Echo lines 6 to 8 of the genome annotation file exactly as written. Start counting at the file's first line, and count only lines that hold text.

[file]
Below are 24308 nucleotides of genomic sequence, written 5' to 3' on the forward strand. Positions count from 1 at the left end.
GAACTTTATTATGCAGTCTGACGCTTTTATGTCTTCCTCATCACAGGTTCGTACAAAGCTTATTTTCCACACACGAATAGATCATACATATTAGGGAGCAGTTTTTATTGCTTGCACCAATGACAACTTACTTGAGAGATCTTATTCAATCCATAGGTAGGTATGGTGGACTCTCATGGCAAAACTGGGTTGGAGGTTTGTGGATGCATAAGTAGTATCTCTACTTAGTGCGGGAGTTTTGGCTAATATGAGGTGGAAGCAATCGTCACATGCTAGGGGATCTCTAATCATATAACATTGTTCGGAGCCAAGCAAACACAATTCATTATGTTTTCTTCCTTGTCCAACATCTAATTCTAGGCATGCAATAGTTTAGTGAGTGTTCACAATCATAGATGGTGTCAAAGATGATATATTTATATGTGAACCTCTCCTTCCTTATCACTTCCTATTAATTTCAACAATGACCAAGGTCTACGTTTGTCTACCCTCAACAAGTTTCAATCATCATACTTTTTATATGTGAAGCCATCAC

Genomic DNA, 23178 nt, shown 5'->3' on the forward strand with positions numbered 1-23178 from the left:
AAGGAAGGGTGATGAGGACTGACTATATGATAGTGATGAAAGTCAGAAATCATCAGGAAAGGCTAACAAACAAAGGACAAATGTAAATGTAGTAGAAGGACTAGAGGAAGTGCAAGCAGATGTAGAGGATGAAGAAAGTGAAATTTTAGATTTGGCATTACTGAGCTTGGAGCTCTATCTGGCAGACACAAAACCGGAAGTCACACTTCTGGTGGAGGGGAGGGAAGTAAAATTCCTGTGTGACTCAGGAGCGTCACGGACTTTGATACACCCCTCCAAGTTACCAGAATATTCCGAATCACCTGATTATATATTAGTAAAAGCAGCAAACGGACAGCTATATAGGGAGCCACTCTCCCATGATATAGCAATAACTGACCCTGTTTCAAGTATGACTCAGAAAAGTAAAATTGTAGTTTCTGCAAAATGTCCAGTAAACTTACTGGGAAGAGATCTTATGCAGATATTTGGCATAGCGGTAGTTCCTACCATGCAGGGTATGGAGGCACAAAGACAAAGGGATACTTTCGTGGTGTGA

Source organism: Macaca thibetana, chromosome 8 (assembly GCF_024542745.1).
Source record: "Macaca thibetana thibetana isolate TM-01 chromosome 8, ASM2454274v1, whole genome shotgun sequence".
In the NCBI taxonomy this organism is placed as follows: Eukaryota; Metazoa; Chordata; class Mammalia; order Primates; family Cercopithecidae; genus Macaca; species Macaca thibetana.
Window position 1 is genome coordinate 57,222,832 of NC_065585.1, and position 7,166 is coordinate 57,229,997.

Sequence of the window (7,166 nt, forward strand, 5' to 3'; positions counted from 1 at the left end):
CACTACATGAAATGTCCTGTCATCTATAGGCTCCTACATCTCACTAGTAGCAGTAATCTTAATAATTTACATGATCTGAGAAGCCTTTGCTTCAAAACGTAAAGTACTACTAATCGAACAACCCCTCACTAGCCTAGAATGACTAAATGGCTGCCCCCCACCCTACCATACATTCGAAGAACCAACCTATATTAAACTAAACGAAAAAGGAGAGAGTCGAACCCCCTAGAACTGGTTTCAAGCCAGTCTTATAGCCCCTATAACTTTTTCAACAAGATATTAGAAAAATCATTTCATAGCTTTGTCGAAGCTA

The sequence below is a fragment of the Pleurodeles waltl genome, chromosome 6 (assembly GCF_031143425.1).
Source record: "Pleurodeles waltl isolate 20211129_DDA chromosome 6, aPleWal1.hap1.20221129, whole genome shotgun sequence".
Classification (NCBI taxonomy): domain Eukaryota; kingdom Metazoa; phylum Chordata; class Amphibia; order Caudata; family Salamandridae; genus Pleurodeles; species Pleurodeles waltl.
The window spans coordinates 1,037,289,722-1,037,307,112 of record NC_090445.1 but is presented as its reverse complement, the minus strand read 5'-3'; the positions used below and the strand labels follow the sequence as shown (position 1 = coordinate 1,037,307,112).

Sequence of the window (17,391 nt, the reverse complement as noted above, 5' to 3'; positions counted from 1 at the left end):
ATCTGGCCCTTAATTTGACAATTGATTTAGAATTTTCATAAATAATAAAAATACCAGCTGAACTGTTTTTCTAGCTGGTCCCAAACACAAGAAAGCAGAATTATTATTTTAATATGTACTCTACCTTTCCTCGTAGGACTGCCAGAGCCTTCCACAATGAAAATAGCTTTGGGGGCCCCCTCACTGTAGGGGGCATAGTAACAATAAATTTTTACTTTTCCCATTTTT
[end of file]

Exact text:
Source record: "Macaca thibetana thibetana isolate TM-01 chromosome 8, ASM2454274v1, whole genome shotgun sequence".
In the NCBI taxonomy this organism is placed as follows: Eukaryota; Metazoa; Chordata; class Mammalia; order Primates; family Cercopithecidae; genus Macaca; species Macaca thibetana.
Window position 1 is genome coordinate 57,222,832 of NC_065585.1, and position 7,166 is coordinate 57,229,997.